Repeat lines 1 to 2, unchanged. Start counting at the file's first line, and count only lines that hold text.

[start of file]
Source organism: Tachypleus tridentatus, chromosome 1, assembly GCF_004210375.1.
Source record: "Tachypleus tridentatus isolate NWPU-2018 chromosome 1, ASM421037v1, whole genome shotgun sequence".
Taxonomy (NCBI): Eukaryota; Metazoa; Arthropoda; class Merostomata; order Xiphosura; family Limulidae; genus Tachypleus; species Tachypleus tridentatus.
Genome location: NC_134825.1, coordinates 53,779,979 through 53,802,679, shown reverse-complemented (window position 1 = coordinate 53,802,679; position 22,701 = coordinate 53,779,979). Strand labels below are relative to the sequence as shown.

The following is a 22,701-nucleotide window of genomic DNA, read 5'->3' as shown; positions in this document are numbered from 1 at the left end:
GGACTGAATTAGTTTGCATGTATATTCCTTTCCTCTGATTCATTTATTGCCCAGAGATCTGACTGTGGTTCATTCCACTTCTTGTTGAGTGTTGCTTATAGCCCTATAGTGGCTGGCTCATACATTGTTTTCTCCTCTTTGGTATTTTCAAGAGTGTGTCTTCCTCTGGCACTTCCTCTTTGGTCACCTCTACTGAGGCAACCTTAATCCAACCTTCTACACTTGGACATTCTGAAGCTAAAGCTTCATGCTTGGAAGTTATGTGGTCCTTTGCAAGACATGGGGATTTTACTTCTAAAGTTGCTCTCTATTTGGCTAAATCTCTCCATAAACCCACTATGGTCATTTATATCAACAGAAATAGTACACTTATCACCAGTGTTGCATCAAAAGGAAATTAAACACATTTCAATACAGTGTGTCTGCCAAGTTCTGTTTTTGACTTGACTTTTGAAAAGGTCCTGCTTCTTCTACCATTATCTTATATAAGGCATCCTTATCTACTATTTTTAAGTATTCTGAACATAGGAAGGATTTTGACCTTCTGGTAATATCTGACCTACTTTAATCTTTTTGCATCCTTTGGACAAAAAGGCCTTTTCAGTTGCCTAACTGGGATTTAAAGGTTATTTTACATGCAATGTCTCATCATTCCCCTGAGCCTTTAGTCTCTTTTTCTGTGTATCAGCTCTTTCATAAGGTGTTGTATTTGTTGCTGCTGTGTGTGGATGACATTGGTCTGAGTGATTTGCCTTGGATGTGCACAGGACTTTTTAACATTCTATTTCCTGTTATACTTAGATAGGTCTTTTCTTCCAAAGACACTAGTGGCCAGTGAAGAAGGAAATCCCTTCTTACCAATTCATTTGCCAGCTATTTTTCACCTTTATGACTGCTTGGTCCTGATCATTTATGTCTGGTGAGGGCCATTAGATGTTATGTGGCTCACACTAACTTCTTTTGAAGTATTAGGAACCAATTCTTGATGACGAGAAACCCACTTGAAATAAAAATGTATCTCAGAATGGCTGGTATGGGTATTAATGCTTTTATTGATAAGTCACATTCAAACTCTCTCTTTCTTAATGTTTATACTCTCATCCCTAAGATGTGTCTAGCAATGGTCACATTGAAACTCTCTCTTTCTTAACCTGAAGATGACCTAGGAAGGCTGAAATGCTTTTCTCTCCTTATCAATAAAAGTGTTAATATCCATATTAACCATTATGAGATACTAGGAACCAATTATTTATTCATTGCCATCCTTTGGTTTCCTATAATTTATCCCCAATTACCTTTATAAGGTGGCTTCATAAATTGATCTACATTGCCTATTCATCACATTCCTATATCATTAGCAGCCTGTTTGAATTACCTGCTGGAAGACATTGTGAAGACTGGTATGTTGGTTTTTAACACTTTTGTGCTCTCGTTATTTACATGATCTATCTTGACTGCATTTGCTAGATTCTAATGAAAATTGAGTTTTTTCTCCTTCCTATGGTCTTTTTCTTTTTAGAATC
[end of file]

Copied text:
Source organism: Tachypleus tridentatus, chromosome 1, assembly GCF_004210375.1.
Source record: "Tachypleus tridentatus isolate NWPU-2018 chromosome 1, ASM421037v1, whole genome shotgun sequence".